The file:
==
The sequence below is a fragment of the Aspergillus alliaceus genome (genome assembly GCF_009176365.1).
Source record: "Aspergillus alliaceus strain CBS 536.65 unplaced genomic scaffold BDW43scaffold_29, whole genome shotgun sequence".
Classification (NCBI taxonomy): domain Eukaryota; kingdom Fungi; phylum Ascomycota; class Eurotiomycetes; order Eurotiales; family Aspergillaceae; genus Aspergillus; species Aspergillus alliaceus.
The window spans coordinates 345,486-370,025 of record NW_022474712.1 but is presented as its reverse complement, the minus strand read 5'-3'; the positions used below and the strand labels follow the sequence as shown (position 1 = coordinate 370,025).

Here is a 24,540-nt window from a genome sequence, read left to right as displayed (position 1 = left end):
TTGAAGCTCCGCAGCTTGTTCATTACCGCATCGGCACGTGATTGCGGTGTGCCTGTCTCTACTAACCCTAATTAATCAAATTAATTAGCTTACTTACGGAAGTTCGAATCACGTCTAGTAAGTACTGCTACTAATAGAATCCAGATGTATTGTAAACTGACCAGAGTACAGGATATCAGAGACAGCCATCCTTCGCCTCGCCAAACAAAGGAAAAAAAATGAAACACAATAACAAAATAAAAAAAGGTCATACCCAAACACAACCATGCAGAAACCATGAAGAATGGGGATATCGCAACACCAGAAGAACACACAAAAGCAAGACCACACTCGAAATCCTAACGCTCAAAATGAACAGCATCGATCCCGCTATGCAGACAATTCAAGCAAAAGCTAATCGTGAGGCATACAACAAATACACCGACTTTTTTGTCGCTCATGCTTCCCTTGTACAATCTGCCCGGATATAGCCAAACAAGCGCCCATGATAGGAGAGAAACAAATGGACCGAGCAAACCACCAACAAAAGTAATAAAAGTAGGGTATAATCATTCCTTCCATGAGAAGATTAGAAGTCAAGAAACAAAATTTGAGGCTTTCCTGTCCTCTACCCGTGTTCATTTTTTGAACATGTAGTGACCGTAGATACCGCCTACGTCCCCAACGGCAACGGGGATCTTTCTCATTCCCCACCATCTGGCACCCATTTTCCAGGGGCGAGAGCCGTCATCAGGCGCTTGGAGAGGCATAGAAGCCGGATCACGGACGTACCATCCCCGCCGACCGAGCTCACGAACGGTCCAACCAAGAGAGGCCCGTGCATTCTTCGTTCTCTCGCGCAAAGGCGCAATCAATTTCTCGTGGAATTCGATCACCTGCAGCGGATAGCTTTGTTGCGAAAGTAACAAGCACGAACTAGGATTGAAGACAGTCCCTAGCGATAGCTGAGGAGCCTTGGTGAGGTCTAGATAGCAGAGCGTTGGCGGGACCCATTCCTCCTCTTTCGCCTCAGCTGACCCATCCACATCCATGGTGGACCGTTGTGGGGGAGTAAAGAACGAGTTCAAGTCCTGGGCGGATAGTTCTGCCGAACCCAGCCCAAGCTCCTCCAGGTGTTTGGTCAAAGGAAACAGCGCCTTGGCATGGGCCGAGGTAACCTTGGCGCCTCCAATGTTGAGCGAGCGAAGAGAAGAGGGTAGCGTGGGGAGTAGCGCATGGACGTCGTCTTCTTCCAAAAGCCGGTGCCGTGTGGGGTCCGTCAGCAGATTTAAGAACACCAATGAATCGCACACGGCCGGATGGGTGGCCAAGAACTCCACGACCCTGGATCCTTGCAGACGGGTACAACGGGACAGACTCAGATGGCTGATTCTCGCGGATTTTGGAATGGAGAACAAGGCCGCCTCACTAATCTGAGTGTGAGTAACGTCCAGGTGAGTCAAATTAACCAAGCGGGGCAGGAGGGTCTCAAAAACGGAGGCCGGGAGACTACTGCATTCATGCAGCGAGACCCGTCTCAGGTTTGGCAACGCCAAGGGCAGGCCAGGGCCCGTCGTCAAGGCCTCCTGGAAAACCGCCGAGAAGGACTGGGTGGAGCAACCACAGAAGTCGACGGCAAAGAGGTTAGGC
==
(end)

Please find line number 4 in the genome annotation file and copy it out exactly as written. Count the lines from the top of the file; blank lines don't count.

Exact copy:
The window spans coordinates 345,486-370,025 of record NW_022474712.1 but is presented as its reverse complement, the minus strand read 5'-3'; the positions used below and the strand labels follow the sequence as shown (position 1 = coordinate 370,025).